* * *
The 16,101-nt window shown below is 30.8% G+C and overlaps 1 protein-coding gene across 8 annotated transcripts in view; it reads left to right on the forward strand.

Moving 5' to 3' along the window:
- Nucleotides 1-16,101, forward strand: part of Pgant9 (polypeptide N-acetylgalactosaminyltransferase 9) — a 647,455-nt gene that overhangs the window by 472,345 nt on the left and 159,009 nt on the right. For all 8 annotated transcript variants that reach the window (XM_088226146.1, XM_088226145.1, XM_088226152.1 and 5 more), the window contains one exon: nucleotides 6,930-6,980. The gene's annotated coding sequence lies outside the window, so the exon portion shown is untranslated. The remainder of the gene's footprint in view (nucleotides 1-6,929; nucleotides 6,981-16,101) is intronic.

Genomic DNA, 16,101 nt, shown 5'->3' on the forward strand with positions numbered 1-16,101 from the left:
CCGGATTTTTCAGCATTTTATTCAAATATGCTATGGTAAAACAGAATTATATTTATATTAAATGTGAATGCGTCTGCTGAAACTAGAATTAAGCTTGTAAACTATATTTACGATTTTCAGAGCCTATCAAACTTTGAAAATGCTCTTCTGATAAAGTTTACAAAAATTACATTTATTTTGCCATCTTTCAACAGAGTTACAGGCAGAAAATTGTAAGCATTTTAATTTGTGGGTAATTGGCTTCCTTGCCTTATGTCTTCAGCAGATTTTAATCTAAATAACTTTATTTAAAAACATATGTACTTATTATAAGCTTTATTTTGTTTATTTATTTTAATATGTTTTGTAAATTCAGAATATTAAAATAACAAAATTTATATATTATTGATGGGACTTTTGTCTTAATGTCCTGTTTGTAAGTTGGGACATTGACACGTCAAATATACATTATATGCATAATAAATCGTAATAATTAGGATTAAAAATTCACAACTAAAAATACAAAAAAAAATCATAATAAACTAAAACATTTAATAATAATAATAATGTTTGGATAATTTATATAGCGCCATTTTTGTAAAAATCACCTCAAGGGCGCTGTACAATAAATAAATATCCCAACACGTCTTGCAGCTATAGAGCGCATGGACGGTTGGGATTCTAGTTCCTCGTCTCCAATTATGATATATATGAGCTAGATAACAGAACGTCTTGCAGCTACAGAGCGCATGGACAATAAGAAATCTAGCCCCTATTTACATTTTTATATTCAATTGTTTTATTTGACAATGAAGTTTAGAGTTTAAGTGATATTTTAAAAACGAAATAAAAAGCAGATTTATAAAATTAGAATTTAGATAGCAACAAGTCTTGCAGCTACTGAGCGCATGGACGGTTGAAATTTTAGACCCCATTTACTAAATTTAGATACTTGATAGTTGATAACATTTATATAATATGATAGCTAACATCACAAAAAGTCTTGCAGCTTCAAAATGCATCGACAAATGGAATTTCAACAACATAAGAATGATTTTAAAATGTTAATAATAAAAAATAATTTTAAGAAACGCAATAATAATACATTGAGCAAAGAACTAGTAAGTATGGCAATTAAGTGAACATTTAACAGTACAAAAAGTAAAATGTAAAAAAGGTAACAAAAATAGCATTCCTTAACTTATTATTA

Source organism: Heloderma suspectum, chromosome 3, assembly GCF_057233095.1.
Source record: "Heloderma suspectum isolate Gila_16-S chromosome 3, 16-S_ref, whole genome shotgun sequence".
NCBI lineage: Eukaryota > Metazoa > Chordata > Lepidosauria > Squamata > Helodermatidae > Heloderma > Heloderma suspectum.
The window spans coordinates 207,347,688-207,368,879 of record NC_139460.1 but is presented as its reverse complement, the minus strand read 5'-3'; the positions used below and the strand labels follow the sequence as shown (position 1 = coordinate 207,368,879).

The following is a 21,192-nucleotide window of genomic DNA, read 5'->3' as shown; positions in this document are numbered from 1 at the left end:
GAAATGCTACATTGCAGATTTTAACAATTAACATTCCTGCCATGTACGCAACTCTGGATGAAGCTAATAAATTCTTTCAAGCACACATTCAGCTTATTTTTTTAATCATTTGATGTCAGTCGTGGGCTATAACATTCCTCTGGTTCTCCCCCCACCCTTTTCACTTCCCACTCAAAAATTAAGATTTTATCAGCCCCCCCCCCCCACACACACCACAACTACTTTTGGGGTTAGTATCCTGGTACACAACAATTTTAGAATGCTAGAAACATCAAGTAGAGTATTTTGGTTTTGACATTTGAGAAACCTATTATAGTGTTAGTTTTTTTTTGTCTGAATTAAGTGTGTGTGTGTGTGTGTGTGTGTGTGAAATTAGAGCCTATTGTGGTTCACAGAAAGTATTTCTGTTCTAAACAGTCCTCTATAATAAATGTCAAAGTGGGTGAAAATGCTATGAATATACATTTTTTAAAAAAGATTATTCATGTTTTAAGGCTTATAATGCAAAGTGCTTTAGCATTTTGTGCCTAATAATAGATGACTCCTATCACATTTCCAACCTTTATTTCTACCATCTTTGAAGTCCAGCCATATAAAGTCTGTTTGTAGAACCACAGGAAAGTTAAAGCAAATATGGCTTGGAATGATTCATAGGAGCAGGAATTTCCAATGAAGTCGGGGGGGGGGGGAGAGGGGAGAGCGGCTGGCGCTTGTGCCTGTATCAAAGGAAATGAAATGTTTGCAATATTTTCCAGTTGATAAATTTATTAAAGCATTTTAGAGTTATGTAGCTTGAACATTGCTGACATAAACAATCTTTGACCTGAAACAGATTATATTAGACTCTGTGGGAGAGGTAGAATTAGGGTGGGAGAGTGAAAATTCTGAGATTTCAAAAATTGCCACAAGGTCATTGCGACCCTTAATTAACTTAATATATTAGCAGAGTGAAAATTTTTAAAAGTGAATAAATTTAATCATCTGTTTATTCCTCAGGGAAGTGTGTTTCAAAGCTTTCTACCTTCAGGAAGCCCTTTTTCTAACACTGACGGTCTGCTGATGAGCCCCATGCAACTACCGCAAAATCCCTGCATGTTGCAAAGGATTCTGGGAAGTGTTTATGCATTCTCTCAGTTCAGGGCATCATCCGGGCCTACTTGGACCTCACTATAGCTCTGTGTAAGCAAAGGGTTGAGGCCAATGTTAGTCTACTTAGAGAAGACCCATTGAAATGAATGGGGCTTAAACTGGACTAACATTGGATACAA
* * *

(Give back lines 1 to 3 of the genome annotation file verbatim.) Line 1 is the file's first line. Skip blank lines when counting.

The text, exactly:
The 16,101-nt window shown below is 30.8% G+C and overlaps 1 protein-coding gene across 8 annotated transcripts in view; it reads left to right on the forward strand.

Moving 5' to 3' along the window:
- Nucleotides 1-16,101, forward strand: part of Pgant9 (polypeptide N-acetylgalactosaminyltransferase 9) — a 647,455-nt gene that overhangs the window by 472,345 nt on the left and 159,009 nt on the right. For all 8 annotated transcript variants that reach the window (XM_088226146.1, XM_088226145.1, XM_088226152.1 and 5 more), the window contains one exon: nucleotides 6,930-6,980. The gene's annotated coding sequence lies outside the window, so the exon portion shown is untranslated. The remainder of the gene's footprint in view (nucleotides 1-6,929; nucleotides 6,981-16,101) is intronic.